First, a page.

We still live in an interbreeding population and alleles move around at will.

  28. #28 Sandgroper
    November 30, 2007

    Quiet in here, isn’t it?

    There’s something I find inexplicably endearing about this story:

    http://www.news.com.au/story/0,23599,22847175-13762,00.html

    How many 4 year old kids sneak off to go hunting wild pigs? All mine did was come home from kindergarten with live frogs in her pockets. Well, there was the large black spider in the match box by her bed…..

  29. #29 Beth
    November 30, 2007

    There is a hip hop artist from Minneapolis called Brother Ali who is albino. When he didn’t talk about his race people assumed he was black. But he summed up the reality succinctly: “I’m albino, my family is white, but I was really raised, and taught my important life lessons, by the black community.”

    With no other knowledge about his race other than his music, people thought he was black. That says something about our expectations about musicians.

  30. #30 razib
    November 30, 2007

    beth, that’s fascinating.

  31. #31 Sandgroper
    December 1, 2007
  32. #32 zwirko
    December 1, 2007

    Maybe it’s just that particular photo of Kidd (I’ve never heard of him before) but for the life of me I am struggling to pick out anything in his features that would indicate a black ancestry. Seeing him in a basketball outfit I would likely assumed he was Serbian or Spanish. That is to say, his clothing is giving me more clues to his ancestry than his features are. Although why I assume a basketball player has to come from either of those two countries is probably just as interesting.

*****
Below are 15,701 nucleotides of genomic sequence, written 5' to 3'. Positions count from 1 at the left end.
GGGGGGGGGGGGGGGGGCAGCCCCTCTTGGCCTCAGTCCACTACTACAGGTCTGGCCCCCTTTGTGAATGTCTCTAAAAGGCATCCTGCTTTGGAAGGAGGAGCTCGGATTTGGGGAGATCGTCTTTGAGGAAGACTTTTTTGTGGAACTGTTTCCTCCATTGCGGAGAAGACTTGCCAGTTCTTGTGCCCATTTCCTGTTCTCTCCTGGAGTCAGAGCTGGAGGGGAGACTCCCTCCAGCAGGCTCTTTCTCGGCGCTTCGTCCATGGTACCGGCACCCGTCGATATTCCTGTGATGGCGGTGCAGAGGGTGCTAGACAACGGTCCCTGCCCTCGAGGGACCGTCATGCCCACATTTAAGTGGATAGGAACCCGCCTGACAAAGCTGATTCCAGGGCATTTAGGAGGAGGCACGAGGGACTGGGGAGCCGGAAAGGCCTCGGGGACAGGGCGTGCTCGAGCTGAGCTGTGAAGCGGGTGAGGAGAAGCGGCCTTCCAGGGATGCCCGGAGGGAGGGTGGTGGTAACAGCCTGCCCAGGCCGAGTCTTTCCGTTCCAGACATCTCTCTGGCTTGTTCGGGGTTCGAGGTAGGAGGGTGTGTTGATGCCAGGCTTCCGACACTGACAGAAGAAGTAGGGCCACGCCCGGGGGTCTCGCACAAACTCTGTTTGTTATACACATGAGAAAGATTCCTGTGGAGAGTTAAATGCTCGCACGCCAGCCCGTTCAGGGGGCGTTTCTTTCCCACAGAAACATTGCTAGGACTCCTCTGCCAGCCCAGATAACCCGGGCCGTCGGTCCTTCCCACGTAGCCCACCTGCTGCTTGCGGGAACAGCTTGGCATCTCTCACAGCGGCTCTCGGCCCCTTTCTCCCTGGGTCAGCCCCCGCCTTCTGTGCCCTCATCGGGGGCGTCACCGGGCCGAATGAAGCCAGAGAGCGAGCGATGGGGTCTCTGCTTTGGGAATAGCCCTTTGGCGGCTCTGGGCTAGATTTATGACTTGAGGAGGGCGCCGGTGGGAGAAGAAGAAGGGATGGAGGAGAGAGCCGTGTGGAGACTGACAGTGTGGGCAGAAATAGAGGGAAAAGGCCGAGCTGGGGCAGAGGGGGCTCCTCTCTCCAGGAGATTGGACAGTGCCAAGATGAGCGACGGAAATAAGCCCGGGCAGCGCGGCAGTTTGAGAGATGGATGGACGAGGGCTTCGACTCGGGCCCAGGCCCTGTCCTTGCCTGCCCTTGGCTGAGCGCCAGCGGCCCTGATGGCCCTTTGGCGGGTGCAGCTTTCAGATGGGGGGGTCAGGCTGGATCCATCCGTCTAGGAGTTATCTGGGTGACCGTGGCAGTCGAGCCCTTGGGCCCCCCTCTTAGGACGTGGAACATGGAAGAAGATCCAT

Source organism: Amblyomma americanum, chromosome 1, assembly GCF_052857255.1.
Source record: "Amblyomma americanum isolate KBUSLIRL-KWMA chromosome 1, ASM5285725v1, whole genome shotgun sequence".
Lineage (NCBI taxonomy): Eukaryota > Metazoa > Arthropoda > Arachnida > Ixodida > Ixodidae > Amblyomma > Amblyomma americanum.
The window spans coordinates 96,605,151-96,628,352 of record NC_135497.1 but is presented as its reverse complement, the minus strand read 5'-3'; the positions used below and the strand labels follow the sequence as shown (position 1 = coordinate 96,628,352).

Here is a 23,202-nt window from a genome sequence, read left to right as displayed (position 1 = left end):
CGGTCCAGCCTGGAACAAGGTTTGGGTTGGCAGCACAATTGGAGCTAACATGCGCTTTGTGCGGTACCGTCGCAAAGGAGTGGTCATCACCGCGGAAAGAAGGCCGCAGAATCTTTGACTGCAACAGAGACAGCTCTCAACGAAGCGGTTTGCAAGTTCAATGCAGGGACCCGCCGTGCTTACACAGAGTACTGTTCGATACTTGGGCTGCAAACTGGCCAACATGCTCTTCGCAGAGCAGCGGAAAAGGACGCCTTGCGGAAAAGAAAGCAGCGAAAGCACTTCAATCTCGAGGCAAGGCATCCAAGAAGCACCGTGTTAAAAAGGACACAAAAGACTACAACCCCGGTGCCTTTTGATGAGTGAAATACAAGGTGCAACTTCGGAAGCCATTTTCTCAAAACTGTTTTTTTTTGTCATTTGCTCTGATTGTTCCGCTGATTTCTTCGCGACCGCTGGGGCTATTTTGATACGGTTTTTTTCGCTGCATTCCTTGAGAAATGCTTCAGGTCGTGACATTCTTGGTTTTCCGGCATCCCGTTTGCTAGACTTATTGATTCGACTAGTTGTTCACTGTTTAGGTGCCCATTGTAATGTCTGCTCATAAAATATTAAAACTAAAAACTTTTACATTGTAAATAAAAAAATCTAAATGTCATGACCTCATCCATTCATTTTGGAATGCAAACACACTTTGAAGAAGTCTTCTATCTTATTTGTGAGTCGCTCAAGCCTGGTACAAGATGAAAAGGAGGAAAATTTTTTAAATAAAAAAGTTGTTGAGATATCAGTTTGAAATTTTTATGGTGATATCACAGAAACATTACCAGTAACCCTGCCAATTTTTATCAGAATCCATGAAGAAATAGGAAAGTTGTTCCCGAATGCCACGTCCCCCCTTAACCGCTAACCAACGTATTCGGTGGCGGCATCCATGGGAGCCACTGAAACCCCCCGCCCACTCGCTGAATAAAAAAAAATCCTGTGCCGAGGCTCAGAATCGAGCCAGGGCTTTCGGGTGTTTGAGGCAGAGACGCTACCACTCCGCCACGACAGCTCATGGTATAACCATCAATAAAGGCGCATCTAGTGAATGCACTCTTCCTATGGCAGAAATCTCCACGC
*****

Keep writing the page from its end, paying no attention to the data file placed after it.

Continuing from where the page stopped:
Living in a boring, ex-mining town, in Scotland with a black population of roughly zero may play a large part in my inability to see what others see.

  33. #33 LongMa
    December 3, 2007

    dougjnn:

    I think the black attraction to the One-Drop (hypo-decent) rule in 2007 is more complex than what you say.

    After the early 1900’s, it was pretty uniform in America that everyone with any known black ancestry was black. Before the end of slavery in 1865, this was not universally the case, especially not in South Carolina, Ohio, Louisiana.

    Blacks did not create these laws, whites did, as a way to block competition by mulatto’s. Jim Crow and other such racial laws were not just about politics or social racial purity. It was about maximizing rent seeking behavior and un-capitalistic wealth transfer due to keeping blacks as cheap labor and noncompetitive. Mulatto’s were basically cut off at the knees. The only way to do this was for “white to be pure, or look it” and black as “anything less than pure white”. No one was worried about Asians, Indians, or Mestizos because they were not a problem in most of the country at the time, blacks had the largest minority population by far.